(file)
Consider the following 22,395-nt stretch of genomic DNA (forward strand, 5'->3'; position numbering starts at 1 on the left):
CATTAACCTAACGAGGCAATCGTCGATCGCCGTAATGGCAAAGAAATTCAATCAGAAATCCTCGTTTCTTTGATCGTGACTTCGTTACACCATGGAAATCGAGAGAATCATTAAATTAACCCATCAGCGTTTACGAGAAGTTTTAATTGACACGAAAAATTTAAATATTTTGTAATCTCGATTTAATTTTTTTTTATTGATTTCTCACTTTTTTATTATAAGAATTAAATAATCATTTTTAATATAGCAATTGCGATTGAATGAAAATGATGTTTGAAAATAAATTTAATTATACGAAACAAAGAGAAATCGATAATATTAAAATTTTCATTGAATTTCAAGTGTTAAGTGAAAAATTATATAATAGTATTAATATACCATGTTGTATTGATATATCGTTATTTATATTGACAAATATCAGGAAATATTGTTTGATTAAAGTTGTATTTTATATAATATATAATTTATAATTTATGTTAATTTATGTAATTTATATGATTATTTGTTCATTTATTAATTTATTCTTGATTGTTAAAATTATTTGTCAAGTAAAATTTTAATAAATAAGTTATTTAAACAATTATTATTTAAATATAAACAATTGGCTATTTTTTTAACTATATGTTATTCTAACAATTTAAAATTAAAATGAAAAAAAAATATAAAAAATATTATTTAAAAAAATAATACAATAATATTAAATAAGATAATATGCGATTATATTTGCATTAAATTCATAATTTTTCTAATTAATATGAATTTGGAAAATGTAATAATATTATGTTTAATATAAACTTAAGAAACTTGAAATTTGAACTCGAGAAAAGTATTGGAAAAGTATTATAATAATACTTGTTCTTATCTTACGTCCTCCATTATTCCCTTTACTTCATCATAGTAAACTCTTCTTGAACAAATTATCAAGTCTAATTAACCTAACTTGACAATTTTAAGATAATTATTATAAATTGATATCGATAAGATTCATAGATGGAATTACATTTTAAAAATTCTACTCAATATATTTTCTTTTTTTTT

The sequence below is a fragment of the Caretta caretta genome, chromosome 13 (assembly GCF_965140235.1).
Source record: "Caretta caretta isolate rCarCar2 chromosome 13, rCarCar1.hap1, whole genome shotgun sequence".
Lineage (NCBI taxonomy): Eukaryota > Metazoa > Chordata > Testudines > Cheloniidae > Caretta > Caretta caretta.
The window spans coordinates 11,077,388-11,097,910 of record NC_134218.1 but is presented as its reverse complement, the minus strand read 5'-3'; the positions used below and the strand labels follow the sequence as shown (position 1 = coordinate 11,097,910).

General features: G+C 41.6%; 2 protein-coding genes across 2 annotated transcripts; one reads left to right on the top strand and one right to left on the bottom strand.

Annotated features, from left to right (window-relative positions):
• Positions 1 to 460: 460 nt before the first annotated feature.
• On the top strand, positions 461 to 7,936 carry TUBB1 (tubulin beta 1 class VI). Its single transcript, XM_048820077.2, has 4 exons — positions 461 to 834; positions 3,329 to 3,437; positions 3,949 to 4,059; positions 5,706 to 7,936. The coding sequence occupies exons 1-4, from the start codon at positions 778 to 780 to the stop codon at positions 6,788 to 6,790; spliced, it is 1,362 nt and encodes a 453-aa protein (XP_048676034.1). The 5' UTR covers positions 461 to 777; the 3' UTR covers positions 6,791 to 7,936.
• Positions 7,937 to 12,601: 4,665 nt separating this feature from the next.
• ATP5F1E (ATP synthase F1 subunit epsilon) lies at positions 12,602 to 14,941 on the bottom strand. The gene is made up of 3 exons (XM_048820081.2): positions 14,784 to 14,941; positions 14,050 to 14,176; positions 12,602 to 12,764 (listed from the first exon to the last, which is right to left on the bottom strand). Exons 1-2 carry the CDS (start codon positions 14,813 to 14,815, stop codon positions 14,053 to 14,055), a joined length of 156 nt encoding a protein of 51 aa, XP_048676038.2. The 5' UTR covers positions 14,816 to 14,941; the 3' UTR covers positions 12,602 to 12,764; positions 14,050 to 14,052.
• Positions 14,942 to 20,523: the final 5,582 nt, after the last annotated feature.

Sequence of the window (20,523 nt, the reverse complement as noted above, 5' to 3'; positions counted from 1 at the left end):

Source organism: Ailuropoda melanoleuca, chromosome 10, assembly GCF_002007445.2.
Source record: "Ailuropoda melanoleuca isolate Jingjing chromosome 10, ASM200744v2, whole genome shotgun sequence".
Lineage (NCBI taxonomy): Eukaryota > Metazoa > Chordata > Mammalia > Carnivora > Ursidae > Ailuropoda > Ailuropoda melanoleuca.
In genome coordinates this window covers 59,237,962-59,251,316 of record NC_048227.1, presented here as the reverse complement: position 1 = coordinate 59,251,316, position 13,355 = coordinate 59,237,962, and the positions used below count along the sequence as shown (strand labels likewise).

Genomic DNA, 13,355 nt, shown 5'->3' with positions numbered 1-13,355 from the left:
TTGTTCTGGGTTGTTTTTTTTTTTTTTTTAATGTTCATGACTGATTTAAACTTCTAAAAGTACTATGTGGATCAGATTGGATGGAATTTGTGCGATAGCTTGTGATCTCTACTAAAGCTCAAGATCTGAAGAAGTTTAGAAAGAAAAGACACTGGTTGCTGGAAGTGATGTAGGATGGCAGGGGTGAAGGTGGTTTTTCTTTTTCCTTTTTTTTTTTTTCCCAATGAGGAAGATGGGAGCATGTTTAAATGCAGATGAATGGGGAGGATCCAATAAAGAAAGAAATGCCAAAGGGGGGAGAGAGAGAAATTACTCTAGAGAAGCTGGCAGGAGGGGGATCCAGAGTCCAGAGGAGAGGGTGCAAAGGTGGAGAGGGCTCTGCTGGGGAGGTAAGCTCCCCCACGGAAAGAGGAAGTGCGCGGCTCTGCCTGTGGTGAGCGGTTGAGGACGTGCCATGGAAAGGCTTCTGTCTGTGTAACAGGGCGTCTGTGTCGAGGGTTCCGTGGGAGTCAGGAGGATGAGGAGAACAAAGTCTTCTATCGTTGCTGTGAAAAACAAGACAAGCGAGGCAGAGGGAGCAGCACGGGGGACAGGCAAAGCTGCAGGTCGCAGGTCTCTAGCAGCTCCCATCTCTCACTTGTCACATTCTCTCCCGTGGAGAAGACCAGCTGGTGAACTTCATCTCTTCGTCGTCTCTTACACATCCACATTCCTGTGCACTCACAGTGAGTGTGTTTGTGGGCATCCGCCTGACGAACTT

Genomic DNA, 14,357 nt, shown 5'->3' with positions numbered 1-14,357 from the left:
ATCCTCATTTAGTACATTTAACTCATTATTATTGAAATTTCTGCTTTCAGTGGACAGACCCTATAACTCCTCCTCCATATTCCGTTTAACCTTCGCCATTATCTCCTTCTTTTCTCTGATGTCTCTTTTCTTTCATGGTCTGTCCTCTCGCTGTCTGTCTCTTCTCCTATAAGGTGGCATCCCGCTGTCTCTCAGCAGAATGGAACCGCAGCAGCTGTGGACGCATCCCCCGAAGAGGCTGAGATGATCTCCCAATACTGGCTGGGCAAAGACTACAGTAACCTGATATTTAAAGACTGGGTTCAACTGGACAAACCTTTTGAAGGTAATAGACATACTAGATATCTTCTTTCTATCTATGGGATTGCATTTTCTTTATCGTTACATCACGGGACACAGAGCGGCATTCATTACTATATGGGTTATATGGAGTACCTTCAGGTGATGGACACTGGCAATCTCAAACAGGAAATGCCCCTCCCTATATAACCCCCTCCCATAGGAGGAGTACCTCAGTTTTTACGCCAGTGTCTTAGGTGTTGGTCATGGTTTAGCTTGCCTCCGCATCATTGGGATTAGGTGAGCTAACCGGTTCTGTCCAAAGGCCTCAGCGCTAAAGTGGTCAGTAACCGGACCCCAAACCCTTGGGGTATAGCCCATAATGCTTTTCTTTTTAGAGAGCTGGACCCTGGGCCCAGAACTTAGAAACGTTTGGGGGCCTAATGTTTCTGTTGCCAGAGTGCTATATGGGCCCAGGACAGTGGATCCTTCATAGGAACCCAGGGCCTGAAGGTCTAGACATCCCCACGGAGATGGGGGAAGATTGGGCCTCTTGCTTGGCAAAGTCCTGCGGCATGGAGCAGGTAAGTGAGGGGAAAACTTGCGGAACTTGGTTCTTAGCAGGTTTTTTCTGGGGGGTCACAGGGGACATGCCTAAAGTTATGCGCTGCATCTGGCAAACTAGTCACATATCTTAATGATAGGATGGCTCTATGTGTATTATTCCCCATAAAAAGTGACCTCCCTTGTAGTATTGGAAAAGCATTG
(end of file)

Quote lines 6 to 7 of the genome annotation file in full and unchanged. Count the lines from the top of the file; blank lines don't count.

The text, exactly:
The window spans coordinates 11,077,388-11,097,910 of record NC_134218.1 but is presented as its reverse complement, the minus strand read 5'-3'; the positions used below and the strand labels follow the sequence as shown (position 1 = coordinate 11,097,910).

General features: G+C 41.6%; 2 protein-coding genes across 2 annotated transcripts; one reads left to right on the top strand and one right to left on the bottom strand.